• Clock app crashes when trying to access a saved alarm (1309057)

Getting in Touch with Ubuntu Touch Team

Learn more and get involved:

Known issues

As is to be expected, at this stage of the release process, there are some significant known bugs that users may run into with this release of Ubuntu 14.04. The ones we know about at this point (and some of the workarounds), are documented here so you don't need to spend time reporting these bugs again:

Boot, installation and post-install

  • The desktop image installer cannot unlock existing encrypted (LUKS) volumes. If you need to make use of existing encrypted volumes during partitioning, then use the "Try Ubuntu without installing" boot option to start a live session, open the encrypted volumes (for example, by clicking on their icons in the Unity launcher), enter your password when prompted to unlock them, close them again, and run ubiquity to start the installer. (1066480)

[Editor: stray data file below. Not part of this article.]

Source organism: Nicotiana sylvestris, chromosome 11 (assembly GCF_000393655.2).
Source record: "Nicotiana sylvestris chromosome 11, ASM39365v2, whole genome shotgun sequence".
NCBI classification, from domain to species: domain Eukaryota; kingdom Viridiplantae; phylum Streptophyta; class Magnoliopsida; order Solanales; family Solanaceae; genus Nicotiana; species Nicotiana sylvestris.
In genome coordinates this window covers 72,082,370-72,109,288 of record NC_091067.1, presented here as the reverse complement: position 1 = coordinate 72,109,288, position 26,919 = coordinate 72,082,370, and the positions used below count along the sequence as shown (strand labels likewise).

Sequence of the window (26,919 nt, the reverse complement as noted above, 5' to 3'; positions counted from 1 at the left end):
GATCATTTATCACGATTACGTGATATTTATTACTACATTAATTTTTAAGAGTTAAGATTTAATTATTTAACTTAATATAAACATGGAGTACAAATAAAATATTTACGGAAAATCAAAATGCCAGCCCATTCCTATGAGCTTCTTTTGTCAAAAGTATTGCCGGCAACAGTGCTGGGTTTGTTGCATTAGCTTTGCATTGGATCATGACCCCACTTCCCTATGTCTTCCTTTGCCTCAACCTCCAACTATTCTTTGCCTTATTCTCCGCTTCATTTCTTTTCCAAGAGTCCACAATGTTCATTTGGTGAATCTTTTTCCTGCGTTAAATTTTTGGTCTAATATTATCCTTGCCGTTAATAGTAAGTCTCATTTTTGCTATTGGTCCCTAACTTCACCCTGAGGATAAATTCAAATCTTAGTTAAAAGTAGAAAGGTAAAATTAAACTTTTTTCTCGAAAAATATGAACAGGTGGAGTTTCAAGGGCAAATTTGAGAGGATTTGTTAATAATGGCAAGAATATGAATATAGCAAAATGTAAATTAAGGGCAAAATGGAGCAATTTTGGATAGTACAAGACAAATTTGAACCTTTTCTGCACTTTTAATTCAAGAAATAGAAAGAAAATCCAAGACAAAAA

• When using installer to upgrade or reinstall an existing installation with encrypted swap, the installer may fail to reuse the partition. A warning will be shown, however the installation can be completed. The installed system will not have swap activated and users are advised to recreate swap on their systems. Please see advice about adding and activating swap at: (1066342)

  • Installs on very small memory systems may fail to start or exit without completing with no error. It is recommended that swap be created before install for such systems. Please see advice about adding and activating swap at: (1172161)

  • In rare circumstances the 'Next' button on the installer 'Install Type' screen is non-functional. This is intermittent and may be resolved by hitting 'Back' and retrying. (1172572)

  • On some systems, after installation, pressing 'Enter' doesn't reboot the system and a hard reset is required (1297851)

  • Live session starts with keyboard set to English US and time zone as UTC even if non-english languages are selected (1297234)